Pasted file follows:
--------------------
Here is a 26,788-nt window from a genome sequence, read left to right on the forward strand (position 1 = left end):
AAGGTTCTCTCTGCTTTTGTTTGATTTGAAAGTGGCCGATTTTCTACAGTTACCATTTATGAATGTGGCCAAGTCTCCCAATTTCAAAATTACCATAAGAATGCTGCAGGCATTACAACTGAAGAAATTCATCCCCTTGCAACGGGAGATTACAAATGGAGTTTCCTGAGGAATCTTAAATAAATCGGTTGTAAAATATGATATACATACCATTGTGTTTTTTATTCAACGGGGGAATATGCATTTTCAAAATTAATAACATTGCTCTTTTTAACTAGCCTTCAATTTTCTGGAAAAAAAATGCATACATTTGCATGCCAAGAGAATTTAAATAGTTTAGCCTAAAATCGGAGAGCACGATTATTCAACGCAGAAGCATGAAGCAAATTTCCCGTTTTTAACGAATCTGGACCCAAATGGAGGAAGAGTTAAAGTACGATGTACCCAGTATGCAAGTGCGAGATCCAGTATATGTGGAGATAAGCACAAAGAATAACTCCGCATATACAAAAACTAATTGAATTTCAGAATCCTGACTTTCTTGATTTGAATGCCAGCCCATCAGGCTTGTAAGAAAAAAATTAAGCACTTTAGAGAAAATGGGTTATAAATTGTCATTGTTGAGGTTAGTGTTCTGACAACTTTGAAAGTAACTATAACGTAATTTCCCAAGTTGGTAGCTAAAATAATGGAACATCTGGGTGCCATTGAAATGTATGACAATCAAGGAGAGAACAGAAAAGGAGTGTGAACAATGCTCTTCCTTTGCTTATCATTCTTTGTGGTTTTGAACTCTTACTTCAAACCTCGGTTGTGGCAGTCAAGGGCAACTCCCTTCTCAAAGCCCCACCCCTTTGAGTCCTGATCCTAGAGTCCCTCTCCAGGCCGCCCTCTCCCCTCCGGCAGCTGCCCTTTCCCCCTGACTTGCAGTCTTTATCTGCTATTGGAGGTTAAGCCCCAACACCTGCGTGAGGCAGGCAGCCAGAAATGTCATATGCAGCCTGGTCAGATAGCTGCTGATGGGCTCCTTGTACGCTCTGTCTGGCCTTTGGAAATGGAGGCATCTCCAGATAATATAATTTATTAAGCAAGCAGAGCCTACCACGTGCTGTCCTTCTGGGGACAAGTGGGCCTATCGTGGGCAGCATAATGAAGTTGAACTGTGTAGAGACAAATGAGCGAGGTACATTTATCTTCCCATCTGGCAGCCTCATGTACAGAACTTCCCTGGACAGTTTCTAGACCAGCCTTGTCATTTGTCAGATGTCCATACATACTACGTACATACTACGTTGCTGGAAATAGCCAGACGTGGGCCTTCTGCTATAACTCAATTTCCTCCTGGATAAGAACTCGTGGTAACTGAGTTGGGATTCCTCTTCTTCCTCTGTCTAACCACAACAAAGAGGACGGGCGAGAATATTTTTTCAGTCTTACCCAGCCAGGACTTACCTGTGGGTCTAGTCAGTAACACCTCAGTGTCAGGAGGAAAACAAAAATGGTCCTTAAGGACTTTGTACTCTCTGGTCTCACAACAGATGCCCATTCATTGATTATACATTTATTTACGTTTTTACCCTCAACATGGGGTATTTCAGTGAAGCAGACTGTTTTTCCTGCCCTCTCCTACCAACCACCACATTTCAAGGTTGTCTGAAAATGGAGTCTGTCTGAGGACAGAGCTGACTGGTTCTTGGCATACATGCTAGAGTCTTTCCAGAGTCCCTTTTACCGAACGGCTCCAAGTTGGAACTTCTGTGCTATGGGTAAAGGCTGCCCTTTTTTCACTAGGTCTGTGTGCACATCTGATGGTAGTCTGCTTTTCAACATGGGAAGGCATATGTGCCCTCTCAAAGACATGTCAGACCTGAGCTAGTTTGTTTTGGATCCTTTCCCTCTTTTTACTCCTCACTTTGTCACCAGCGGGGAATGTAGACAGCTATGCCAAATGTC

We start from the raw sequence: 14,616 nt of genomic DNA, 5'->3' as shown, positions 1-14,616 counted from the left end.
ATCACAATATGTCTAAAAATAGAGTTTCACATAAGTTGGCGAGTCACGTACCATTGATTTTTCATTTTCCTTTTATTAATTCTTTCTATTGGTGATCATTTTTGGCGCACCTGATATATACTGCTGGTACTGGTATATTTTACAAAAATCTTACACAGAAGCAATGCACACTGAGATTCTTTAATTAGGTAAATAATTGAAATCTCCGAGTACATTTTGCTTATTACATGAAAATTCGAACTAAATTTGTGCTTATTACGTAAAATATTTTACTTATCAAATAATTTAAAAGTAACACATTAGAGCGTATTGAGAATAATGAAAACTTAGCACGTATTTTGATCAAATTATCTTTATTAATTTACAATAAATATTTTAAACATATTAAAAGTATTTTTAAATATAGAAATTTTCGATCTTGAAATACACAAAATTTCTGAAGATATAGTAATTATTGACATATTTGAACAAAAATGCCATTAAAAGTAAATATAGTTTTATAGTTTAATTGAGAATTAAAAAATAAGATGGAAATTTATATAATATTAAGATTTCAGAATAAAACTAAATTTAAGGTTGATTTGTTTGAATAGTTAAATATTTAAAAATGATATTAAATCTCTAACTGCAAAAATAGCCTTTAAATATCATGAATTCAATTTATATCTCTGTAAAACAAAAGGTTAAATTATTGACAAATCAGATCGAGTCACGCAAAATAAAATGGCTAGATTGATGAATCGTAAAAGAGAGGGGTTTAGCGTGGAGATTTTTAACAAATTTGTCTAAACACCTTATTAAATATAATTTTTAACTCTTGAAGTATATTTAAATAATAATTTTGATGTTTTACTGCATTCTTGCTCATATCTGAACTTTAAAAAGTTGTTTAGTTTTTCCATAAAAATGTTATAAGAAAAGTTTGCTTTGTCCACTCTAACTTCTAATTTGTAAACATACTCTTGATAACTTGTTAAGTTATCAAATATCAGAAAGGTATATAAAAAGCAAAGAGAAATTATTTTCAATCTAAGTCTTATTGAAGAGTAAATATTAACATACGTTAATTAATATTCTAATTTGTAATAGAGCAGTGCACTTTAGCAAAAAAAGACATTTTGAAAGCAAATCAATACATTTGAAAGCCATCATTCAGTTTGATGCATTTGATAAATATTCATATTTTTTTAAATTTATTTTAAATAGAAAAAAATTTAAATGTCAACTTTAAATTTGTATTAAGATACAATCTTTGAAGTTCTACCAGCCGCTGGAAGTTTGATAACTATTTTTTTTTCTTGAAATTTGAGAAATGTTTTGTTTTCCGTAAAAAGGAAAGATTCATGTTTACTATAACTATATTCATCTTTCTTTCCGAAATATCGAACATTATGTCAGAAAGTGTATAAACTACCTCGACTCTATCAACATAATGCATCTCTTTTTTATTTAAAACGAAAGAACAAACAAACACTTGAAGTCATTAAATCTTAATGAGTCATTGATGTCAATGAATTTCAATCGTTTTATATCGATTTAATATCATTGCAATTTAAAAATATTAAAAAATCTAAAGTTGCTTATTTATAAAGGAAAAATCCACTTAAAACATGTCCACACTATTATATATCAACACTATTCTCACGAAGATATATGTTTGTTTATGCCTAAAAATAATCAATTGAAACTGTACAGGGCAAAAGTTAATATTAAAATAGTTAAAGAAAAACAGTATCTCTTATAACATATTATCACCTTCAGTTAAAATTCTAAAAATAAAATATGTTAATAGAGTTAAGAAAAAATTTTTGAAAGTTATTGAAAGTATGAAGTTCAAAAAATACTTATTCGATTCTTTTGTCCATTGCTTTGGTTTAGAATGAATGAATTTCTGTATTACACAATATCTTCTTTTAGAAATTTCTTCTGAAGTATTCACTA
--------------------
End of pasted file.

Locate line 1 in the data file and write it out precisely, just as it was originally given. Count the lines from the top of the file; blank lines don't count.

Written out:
Here is a 26,788-nt window from a genome sequence, read left to right on the forward strand (position 1 = left end):